|Early colonial house in Deerfield, Connecticutt, c. 1734.|
Note the massive central fireplace chimney.
(Image courtesy historic-deerfield.org)
Most Colonial-era houses were based on English Medieval patterns from about 1600 to 1700. These were tough times, when settlers were ecstatic just to have a roof over their heads.
|As New England grew wealthier, colonial houses|
became more elaborate. Note the flanking chimneys
on this example, a nod to English Georgian styles.
| Resurgent interest in the colonial era inspired many architects|
of the late 1800s, including the celebrated firm of
McKim, Mead, and White.
(Isaac Bell House, Newport, Rhode Island, 1883)
The fact that there never really was a “Colonial style” per se—rather, just a Colonial era whose homes were based on English models—didn’t stop anyone from creating a Colonial Revival, however. The movement traces its roots to Philadelphia’s Centennial Exposition of 1876, whose historical exhibits gave many fairgoers their first look at the relatively primitive homes of the early colonists.
|The wider availability of architectural photographs|
printed in magazines and textbooks brought a more authentic
wave of Colonial Revival homes during the 1920s.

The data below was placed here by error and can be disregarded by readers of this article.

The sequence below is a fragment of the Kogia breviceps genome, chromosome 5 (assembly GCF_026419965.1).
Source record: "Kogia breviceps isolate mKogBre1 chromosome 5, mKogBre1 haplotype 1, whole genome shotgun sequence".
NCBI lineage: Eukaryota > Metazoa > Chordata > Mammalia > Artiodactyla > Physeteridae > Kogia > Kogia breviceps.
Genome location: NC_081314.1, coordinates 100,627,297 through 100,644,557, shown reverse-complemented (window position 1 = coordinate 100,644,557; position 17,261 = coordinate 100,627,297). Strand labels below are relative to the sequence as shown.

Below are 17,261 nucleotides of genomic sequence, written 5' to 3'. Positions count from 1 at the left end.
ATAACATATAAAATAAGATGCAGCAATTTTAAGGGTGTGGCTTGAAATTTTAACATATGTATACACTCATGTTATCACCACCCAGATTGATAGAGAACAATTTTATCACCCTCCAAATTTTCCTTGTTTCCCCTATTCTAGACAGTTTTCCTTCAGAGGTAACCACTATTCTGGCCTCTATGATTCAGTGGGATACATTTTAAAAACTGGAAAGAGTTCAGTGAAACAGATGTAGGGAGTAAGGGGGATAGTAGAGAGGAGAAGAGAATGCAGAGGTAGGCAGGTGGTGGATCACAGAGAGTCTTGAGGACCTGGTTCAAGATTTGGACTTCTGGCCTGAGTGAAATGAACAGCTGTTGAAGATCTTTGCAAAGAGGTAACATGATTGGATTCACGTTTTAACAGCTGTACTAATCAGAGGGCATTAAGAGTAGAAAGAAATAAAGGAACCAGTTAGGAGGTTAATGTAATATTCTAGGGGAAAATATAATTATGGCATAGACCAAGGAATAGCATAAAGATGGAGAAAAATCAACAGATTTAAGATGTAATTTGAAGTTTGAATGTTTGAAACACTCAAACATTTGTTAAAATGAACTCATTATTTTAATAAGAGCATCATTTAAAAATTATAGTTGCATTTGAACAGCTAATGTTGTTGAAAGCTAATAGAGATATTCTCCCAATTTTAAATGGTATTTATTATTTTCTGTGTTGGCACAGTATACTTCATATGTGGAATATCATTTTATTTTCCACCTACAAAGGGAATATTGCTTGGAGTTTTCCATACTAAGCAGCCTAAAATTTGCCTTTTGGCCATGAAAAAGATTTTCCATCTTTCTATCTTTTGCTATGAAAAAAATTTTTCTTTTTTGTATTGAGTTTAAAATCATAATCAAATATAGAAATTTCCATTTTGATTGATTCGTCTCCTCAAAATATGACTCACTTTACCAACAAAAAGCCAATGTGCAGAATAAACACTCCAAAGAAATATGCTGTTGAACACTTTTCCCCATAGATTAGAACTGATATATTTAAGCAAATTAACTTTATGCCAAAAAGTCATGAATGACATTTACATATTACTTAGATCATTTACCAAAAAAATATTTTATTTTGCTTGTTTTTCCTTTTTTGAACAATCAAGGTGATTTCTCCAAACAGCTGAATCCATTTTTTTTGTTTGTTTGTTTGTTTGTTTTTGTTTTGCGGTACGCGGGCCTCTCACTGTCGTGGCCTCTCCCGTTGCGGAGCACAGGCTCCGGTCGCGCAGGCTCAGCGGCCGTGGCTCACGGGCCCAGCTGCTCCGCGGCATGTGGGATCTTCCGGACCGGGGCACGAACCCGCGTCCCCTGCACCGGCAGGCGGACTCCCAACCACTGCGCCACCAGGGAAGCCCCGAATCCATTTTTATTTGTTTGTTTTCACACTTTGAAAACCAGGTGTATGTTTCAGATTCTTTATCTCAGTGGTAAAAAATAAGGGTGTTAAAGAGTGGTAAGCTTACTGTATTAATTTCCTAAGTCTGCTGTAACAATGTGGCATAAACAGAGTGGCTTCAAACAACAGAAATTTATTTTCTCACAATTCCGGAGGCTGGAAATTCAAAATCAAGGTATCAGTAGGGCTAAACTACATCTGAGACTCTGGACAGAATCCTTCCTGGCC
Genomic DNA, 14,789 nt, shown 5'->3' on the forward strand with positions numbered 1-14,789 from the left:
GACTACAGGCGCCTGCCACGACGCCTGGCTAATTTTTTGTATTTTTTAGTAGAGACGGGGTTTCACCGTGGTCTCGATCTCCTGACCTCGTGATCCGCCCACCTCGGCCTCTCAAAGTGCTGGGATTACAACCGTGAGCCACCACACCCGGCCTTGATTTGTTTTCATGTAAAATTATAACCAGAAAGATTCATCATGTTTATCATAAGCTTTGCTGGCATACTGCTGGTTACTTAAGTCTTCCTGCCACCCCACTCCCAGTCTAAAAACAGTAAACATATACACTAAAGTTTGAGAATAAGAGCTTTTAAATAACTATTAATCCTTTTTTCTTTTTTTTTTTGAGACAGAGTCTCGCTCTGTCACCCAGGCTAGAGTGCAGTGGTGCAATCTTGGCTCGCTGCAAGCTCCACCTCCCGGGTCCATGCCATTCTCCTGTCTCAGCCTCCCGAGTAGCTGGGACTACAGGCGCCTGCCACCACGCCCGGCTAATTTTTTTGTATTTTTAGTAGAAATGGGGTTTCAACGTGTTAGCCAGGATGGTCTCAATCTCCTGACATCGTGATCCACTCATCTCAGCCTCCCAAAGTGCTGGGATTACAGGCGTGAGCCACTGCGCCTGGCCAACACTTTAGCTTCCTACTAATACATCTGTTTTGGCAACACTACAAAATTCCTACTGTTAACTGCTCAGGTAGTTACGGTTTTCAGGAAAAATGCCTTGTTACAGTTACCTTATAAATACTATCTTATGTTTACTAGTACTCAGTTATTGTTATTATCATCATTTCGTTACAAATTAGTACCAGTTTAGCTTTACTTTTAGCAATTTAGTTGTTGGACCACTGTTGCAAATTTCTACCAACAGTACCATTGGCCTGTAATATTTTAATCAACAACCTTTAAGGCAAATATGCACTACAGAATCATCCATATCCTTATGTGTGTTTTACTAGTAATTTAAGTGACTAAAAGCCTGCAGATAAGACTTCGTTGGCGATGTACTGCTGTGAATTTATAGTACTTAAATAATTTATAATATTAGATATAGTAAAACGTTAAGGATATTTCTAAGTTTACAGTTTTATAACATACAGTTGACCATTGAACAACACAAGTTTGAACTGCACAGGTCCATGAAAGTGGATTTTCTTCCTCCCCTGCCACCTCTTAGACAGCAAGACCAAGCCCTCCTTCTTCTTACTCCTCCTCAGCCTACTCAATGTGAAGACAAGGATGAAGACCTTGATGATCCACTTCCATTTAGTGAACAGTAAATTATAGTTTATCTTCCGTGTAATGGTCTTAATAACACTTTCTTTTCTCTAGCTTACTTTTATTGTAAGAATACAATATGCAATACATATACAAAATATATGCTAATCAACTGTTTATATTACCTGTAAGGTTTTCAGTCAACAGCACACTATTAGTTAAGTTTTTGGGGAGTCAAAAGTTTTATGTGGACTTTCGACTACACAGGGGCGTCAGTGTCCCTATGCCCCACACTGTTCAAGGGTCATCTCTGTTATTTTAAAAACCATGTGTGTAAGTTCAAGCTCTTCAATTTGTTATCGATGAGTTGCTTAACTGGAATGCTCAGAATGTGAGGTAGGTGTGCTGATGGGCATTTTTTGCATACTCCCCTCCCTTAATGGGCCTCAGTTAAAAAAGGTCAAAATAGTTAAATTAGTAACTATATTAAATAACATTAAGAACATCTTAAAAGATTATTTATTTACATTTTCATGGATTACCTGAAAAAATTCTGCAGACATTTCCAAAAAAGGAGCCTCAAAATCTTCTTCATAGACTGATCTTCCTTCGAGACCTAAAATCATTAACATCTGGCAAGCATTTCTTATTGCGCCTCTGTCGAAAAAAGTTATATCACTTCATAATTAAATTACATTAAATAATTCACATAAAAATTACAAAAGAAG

(Image courtesy metanetworks.org)
By the end of the nineteenth century, however, growing disgust with the clutter of Victorian architecture resulted in the chaste Colonial being held up as a stylistic ideal. In 1895, one architect opined, “. . .the old Colonial grace, simplicity, and refinements are sure to make a favorable impression in contradistinction to. . . lopsided design and cheap senseless ornaments.”
|The mid-twentieth century saw the Colonial Revival style|
boiled down to a few gimcracks such as window shutters
(Image courtesy midcenturyhomestyles.com)
The straightforward simplicity of the style had tremendous influence on many architects, from McKim, Mead, and White on the east coast, to Julia Morgan, Bernard Maybeck, and Willis Polk on the west, all of whom were inspired by the Colonial’s ascetic composition. Even later Modernists such as Charles Moore managed to reinterpret Colonial simplicity in their work.
The most recent phase of the Colonial Revival occurred during the postwar era, when ranch-style tract houses were frequently done up in the kitschiest of Colonial emblems, consisting largely of false shutters, weathervanes, and brass eagles. But have no fear; in the current mania for mid-century modern architecture, these, too, have their adherents.